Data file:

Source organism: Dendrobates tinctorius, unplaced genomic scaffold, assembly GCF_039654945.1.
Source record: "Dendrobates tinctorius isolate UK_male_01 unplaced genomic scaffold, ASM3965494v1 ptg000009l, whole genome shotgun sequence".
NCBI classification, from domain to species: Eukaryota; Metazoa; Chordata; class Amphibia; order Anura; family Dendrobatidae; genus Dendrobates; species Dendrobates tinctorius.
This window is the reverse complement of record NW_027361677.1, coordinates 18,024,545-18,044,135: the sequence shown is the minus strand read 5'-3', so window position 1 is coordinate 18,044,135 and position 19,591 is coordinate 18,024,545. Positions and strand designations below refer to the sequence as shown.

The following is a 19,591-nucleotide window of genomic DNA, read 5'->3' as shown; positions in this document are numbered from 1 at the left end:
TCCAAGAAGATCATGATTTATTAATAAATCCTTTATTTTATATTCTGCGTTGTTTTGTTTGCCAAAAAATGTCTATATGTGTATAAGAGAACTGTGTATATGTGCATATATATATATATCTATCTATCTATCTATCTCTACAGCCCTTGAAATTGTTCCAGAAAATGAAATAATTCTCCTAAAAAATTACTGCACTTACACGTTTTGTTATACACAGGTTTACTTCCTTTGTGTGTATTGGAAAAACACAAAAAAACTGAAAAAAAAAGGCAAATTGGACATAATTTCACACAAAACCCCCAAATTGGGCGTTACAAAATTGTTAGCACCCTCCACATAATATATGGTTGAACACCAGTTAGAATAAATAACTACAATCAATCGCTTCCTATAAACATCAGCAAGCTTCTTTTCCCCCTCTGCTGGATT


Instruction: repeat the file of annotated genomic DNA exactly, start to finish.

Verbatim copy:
Source organism: Dendrobates tinctorius, unplaced genomic scaffold, assembly GCF_039654945.1.
Source record: "Dendrobates tinctorius isolate UK_male_01 unplaced genomic scaffold, ASM3965494v1 ptg000009l, whole genome shotgun sequence".
NCBI classification, from domain to species: Eukaryota; Metazoa; Chordata; class Amphibia; order Anura; family Dendrobatidae; genus Dendrobates; species Dendrobates tinctorius.
This window is the reverse complement of record NW_027361677.1, coordinates 18,024,545-18,044,135: the sequence shown is the minus strand read 5'-3', so window position 1 is coordinate 18,044,135 and position 19,591 is coordinate 18,024,545. Positions and strand designations below refer to the sequence as shown.

The following is a 19,591-nucleotide window of genomic DNA, read 5'->3' as shown; positions in this document are numbered from 1 at the left end:
TCCAAGAAGATCATGATTTATTAATAAATCCTTTATTTTATATTCTGCGTTGTTTTGTTTGCCAAAAAATGTCTATATGTGTATAAGAGAACTGTGTATATGTGCATATATATATATATCTATCTATCTATCTATCTCTACAGCCCTTGAAATTGTTCCAGAAAATGAAATAATTCTCCTAAAAAATTACTGCACTTACACGTTTTGTTATACACAGGTTTACTTCCTTTGTGTGTATTGGAAAAACACAAAAAAACTGAAAAAAAAAGGCAAATTGGACATAATTTCACACAAAACCCCCAAATTGGGCGTTACAAAATTGTTAGCACCCTCCACATAATATATGGTTGAACACCAGTTAGAATAAATAACTACAATCAATCGCTTCCTATAAACATCAGCAAGCTTCTTTTCCCCCTCTGCTGGATT